God is holy. Holy meaning righteous, set apart and that there is no darkness in Him. He is perfect. The "You are Enough" movement tells us that just as God is perfect, we too are perfect. In fact, it rejects our sinful nature altogether. God himself, through His Word, would tell us that we are NOT holy, we are NOT perfect, we are NOT righteous. In fact, God's Word would tell us we are the utter opposite of that. By nature, we are children of wrath (Ephesians 2:3-5). "None is righteous, no, not one." (Rom 3:10) What does this mean? It means that apart from Jesus we are an unrighteous and unholy people, without Christ's sacrifice on the cross to pay the just penalty for our sin, we would have no way to commune with God. So no, we are not enough. Without the Holy Spirit, without God's willing and calling to us, without the Lord saving us from the depths of the ocean where we could not swim, apart from His wonderful grace and majesty, we are not enough.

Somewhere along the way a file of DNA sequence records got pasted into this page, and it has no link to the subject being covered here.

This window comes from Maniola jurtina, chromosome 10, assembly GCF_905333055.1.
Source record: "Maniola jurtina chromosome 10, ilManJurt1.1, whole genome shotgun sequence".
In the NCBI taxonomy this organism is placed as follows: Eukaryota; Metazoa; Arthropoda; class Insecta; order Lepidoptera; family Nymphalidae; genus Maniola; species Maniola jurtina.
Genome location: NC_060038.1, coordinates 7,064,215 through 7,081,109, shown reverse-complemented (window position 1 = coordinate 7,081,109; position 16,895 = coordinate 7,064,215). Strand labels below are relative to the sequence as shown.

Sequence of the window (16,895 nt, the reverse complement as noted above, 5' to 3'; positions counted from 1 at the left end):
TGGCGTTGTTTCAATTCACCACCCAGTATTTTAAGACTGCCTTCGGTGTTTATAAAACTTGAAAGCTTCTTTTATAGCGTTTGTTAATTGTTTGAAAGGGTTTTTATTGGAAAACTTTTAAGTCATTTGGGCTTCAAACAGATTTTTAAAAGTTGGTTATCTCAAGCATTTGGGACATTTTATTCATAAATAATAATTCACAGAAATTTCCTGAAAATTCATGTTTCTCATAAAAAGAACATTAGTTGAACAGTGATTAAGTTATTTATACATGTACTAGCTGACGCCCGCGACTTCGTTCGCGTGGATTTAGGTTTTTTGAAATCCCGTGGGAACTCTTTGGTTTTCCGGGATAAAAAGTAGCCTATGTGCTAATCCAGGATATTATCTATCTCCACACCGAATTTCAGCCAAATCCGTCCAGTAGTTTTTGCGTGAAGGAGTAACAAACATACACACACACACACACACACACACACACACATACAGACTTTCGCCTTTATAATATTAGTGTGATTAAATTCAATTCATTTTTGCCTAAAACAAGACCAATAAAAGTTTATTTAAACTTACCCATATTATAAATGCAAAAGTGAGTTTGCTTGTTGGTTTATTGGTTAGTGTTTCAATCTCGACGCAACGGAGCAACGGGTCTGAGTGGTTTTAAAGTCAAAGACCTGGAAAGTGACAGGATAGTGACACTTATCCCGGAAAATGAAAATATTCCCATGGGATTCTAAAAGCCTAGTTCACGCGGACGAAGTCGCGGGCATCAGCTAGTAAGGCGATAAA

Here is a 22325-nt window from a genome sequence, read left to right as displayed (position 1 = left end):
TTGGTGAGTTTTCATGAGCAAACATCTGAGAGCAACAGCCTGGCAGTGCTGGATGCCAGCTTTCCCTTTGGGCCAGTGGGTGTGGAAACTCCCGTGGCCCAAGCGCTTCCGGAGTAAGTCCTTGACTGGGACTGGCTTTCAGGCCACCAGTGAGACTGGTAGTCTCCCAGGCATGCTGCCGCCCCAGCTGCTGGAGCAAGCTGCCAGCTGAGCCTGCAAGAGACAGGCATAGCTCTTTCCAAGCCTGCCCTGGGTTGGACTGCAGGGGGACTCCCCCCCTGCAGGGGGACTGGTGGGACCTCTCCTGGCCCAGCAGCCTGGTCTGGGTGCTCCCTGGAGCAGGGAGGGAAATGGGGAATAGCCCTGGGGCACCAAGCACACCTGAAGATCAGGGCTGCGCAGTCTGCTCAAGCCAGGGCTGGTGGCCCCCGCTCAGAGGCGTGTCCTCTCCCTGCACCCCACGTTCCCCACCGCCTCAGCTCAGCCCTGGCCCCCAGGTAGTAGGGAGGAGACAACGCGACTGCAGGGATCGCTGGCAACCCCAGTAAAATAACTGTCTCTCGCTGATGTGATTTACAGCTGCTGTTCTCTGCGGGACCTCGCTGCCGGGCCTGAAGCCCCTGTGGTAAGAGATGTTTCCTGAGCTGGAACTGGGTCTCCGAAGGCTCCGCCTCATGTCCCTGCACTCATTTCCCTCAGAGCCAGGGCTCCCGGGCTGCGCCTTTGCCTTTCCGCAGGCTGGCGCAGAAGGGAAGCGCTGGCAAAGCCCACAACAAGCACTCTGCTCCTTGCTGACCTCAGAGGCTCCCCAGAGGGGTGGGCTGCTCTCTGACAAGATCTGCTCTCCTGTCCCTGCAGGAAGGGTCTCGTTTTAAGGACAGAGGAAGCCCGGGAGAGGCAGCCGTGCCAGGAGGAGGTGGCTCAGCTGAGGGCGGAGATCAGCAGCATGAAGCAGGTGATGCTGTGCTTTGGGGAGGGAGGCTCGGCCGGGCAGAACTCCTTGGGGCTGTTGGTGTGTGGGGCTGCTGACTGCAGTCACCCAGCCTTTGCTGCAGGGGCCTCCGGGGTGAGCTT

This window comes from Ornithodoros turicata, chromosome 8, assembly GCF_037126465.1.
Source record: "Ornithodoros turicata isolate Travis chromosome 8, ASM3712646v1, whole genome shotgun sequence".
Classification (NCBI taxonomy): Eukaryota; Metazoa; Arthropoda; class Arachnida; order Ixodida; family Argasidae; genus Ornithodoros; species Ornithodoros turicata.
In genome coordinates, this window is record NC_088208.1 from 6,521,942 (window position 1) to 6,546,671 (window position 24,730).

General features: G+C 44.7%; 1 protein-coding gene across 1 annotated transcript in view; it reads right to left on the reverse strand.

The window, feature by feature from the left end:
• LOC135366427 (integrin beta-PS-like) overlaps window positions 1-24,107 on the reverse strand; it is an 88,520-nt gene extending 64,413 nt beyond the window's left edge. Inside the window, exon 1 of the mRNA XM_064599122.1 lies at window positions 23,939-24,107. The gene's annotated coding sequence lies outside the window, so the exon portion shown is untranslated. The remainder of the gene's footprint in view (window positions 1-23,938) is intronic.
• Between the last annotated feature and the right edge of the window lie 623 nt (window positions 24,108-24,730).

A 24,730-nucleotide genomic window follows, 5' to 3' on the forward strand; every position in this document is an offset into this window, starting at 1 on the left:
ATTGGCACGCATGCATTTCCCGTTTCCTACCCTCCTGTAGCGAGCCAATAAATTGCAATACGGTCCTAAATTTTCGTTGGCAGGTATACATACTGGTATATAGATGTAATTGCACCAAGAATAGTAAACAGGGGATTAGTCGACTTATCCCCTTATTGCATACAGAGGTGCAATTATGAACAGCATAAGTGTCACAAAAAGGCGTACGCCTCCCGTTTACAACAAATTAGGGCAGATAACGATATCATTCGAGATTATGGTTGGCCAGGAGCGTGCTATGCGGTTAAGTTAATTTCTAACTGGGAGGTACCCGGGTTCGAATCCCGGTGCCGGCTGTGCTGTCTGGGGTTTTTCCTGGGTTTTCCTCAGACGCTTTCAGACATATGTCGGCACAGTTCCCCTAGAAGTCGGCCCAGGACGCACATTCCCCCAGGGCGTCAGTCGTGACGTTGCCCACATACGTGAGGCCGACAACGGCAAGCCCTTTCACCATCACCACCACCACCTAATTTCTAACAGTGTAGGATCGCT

2. The "You are Enough" movement causes us to minimize sin.
Sin is a human activity that is contrary to God's will. Much of what we do as humans is sinful. It's in our nature to sin and it is also in our nature to reject God and His will. This is due to the Original Sin of Adam in the Garden of Eden where the first act of disobedience occurred. As Christians, we are called to confess and repent of our sin regularly. This means we admit we have done something wrong and sinned against God and then we accurately understand the implications of that behavior and turn from it to walk in obedience. In essence, we hate our sin just as God does and we fight daily to walk in righteousness. By accepting the "You are Enough" movement, we are rejecting that we have sinned against God and instead believing the lie that we are perfect and need not confess or repent of our sinfulness. At the conference I previously mentioned, the female teacher asked us in the audience to just sit in what we are, to be satisfied in what we are. We should NEVER be satisfied in what we are in a way that keeps us from confessing, repenting, and praising God for His goodness. We are not enough because only God is enough.